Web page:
2. In the terminal on the Solaris device, add the packages from the uncompressed tarball using the following command (including the dot):

      pkgadd -d .
    

To install the package on Solaris 11:

  1. Ensure that you have sufficient privileges to install packages on the Solaris system.

  2. In the terminal on the Solaris device, install Salt from the p5p archive. For example:

    pkg install -g file:///<path to p5p archive>/salt-|solaris-version|_solaris11_sparc.p5p  library/python/salt-minion
    
  3. Use the following command to disable the salt-minion service, which is automatically started when installed:

    svcadm disable salt-minion
    

Configure and test the Solaris native minion#

To configure the Solaris native minion to connect with its Salt master:

  1. Edit the /etc/salt/minion file to update the minion configuration with your environment’s specific details, such as the master’s IP address, the minion ID, etc. For example, to set the minion name:

    id: your-solaris-minion-name
    
  2. Edit the file to indicate the IP address of the master that is managing this minion. For example:

    master: 192.0.2.1
    
  3. Start the Solaris native minion with the following command:

    svcadm enable salt-minion
    
  4. Once the Solaris native minion has been started and is running, you can use the command salt-key to verify the master has received a request for the minion key.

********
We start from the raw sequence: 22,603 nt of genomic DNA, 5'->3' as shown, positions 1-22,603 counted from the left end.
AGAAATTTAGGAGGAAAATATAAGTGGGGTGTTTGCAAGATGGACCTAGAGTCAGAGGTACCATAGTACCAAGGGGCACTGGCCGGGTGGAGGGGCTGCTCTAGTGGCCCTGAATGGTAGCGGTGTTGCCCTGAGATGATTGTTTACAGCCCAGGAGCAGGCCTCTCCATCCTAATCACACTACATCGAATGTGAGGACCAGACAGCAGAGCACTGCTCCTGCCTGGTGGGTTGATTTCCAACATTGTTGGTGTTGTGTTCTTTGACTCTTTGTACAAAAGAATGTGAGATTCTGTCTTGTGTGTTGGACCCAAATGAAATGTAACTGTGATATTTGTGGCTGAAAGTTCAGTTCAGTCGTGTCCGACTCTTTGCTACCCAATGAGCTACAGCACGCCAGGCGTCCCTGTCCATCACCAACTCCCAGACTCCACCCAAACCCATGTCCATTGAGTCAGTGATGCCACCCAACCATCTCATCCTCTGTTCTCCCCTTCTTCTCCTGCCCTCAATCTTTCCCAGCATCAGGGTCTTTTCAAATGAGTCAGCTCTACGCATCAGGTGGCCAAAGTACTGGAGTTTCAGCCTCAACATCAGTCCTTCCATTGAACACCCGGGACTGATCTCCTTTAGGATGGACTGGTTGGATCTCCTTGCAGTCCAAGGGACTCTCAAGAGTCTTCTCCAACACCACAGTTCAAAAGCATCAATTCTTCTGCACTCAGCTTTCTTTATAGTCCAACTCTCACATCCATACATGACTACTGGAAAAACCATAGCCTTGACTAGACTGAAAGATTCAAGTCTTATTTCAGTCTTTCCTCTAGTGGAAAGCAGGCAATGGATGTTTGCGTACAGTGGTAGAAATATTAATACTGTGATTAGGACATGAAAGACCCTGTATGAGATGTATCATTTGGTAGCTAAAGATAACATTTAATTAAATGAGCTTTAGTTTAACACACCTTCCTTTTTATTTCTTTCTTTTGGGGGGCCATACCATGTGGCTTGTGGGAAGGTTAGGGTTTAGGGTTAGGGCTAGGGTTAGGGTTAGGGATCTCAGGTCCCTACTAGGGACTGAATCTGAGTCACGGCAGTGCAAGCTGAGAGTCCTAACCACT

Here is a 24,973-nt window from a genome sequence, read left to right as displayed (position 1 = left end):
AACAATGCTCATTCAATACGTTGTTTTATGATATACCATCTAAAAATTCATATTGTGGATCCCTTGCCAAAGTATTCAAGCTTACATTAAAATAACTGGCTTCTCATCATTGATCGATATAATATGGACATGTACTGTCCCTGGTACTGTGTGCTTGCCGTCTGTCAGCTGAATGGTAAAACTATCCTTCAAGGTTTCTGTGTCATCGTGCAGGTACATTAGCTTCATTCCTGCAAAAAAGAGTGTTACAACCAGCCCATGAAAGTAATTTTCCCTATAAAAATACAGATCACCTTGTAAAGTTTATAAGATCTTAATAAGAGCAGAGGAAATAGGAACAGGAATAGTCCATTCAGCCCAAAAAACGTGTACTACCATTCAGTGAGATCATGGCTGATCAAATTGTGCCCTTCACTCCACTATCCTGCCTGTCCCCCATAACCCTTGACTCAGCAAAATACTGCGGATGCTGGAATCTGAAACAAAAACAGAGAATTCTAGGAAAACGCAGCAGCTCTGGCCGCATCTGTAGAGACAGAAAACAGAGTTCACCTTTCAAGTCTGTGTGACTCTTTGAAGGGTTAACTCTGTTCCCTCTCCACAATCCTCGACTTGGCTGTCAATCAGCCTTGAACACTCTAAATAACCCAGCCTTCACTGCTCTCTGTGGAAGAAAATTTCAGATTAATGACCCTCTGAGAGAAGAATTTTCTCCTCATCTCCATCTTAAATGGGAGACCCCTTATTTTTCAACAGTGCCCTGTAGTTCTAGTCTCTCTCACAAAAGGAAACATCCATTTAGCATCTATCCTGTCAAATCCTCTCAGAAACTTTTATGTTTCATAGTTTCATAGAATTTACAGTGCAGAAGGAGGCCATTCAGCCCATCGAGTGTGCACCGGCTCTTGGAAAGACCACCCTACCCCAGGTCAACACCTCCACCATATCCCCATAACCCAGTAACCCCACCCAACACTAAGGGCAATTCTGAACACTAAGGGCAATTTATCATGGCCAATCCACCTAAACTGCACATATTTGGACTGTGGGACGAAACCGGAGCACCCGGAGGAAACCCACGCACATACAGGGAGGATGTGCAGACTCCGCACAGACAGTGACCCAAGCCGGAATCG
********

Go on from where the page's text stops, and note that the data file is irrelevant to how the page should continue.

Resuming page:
5. On the master, accept the minion’s key with the following command, replacing the placeholder test with the correct minion name:

    salt-key -y -a your-solaris-minion-name
    
  6. After waiting a small period of time, verify the connectivity between the master and the Solaris native minion using simple commands. For example, try running the following commands:

    salt your-minion-name test.versions
    salt your-minion-name grains.items
    salt your-minion-name cmd.run ‘ls -alrt /’
    salt-call --local test.versions
    

You can now use the Solaris native minion. See Using the Solaris native minion for more information.

Salt minion package removal#

To uninstall the Salt minion package on Solaris 10, run the following command:

pkgrm salt

To uninstall the Salt minion salt package on Solaris 11, run the following command:

pkg uninstall library/python/salt-minion

Using the Solaris native minion#

You can access the Salt command line interface on the Solaris native minion using executable Python scripts. These scripts execute with environmental variable overrides for library and Python paths. The scripts are located in the /opt/salt folder and are named /opt/salt/salt-minion and /opt/salt/salt-call respectively.

Note

The Solaris native minion 3005 currently has scripts for:

  • salt-minion
  • salt-call

Salt command line functionality is available through the use of these scripts. For example, to start the minion as a daemon:

[/usr/bin/]salt-minion -d

To start the minion:

svcadm enable salt-minion

To stop the minion:

svcadm disable salt-minion

You can also start the minion as a daemon using the following command:

/opt/salt/salt-minion -d